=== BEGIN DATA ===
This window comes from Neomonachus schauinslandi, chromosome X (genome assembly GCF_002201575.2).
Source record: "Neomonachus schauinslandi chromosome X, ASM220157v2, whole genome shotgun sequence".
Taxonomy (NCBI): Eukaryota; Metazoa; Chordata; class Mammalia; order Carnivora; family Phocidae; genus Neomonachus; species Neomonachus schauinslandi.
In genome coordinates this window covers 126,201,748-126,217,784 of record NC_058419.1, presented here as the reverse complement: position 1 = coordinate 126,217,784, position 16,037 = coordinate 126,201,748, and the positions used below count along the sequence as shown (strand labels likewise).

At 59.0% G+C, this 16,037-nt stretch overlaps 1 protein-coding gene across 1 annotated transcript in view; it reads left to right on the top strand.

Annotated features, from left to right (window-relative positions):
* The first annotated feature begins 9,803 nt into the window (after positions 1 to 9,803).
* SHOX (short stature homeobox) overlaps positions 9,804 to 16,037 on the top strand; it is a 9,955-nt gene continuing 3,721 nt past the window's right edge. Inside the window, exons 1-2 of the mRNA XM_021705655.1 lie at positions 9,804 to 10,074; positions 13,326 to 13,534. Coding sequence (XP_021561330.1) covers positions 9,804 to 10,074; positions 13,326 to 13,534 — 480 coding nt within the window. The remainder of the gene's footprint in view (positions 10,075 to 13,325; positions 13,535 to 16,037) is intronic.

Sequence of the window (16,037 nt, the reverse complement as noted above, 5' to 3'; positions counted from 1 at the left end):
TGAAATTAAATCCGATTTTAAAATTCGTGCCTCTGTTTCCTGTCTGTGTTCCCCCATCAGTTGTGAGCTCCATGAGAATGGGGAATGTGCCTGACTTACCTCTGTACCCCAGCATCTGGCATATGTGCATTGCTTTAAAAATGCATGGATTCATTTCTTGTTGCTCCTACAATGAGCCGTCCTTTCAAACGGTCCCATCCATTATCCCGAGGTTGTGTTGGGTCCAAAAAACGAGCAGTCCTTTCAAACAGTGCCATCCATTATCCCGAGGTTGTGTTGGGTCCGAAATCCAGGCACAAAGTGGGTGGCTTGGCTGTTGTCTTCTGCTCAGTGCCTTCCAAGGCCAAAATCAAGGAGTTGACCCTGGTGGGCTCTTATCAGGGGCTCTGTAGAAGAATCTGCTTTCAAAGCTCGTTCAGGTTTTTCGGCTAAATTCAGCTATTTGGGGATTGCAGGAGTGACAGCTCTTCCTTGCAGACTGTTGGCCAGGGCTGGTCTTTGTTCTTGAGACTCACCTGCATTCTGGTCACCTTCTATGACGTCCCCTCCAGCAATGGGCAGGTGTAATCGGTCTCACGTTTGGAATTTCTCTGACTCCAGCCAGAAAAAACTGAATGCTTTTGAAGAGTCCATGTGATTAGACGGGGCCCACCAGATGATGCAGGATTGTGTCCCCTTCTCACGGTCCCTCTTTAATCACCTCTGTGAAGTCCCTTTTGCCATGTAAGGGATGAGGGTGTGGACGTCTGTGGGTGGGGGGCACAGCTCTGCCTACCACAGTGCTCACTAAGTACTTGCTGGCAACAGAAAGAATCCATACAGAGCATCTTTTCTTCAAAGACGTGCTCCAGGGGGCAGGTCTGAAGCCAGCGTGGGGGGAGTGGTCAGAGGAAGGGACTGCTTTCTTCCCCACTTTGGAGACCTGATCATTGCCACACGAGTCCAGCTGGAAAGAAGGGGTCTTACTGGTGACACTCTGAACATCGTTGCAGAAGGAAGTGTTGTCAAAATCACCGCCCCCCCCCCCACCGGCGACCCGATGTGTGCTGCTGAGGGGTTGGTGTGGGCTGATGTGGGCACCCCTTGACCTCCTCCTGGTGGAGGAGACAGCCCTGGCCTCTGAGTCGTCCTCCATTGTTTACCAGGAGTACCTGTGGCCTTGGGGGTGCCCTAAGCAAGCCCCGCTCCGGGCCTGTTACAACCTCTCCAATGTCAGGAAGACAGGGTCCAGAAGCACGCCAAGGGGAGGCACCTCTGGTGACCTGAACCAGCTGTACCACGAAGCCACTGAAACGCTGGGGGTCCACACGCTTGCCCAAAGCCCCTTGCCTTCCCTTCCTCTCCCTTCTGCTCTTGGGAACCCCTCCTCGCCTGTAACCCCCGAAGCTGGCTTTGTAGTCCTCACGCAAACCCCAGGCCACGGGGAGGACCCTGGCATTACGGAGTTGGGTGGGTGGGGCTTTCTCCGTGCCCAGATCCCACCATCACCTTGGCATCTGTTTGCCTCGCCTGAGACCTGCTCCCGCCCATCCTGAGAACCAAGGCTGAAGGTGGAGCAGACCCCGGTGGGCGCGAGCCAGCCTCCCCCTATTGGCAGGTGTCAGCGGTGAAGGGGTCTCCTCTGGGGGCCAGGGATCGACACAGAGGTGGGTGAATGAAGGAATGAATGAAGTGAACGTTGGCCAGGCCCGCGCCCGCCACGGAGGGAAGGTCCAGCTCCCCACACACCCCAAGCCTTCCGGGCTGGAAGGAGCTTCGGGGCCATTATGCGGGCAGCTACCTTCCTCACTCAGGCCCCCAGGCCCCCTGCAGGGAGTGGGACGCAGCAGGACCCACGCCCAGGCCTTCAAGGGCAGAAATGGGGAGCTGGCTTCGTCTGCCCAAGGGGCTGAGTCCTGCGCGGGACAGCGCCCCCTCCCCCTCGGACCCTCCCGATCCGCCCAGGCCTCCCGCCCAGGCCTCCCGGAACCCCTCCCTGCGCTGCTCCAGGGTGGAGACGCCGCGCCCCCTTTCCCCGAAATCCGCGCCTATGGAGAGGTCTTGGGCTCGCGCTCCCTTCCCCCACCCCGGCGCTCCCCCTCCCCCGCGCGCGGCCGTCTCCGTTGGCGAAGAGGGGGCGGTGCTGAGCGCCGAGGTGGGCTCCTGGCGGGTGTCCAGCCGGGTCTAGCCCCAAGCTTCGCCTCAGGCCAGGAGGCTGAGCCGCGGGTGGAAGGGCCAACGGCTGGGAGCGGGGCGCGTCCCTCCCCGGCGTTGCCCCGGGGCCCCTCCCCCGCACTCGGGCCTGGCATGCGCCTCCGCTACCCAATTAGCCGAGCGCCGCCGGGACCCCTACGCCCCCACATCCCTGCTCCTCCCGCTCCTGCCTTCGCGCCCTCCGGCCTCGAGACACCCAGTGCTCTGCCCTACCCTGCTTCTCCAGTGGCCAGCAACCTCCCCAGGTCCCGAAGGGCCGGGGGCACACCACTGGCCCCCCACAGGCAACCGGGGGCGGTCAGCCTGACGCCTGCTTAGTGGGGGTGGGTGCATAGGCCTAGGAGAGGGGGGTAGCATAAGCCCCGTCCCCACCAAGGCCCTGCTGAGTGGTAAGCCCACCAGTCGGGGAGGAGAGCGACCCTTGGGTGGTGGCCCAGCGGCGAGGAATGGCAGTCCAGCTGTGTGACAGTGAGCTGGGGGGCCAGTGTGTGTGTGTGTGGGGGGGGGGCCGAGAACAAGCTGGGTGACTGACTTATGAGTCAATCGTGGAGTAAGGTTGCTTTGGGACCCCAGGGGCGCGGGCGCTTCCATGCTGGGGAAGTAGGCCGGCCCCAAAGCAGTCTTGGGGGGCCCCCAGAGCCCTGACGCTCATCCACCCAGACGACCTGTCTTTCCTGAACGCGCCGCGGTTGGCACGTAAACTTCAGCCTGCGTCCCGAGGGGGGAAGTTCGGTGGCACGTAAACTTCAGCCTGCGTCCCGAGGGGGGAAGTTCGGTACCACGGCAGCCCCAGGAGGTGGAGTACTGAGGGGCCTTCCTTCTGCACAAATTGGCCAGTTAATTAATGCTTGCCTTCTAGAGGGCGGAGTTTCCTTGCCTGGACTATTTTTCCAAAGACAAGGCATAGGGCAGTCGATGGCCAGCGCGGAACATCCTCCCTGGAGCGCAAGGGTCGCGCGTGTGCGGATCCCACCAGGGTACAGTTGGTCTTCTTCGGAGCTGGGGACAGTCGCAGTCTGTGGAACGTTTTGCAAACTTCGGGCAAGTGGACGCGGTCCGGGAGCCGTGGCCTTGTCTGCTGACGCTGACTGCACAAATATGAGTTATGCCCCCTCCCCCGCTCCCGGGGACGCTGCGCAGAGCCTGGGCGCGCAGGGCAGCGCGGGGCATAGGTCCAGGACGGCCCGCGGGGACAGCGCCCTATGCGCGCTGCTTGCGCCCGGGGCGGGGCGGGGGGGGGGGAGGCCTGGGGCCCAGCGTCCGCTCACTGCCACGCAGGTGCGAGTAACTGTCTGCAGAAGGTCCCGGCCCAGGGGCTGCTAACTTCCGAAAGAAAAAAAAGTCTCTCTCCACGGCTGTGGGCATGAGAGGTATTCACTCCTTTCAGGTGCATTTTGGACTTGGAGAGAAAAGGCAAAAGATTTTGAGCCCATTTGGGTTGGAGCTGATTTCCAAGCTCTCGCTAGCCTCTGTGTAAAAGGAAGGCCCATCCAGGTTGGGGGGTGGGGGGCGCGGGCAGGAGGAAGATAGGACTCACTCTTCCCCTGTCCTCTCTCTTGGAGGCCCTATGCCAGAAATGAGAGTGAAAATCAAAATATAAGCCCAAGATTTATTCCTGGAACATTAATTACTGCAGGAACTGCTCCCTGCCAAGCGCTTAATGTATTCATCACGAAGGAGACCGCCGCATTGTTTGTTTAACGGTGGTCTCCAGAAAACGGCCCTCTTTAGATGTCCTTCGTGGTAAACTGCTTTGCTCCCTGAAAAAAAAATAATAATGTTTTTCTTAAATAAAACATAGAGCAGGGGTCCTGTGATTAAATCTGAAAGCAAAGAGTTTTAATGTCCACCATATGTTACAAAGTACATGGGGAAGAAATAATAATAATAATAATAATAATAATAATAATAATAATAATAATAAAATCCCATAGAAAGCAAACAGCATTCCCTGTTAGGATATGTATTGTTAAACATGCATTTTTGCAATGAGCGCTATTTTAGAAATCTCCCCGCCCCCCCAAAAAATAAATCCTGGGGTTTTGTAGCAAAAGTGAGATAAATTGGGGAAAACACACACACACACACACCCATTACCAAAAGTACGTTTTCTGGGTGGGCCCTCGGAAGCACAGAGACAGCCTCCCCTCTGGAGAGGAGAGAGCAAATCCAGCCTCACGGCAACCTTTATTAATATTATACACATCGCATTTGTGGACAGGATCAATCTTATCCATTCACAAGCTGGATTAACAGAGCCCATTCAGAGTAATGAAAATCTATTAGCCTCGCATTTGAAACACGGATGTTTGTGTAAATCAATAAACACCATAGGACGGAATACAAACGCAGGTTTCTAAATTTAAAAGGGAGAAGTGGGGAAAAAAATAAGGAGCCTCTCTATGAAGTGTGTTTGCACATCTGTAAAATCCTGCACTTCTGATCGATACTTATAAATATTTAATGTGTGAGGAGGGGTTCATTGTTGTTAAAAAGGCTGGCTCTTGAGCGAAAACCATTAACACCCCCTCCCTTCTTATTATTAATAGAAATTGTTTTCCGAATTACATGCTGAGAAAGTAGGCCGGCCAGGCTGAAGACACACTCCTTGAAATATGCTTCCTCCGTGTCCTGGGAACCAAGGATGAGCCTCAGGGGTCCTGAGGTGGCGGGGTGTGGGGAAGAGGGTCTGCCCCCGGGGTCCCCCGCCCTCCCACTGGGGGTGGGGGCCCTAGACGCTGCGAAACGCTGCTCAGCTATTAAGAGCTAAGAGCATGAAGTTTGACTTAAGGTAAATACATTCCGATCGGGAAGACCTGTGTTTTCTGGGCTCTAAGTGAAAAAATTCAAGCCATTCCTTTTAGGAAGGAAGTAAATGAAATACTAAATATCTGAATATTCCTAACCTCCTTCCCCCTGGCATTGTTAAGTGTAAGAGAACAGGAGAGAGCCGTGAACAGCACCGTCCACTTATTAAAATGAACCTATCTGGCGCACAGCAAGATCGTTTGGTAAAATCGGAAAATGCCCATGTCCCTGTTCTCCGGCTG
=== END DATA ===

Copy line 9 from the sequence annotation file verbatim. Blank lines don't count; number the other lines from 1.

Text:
Sequence of the window (16,037 nt, the reverse complement as noted above, 5' to 3'; positions counted from 1 at the left end):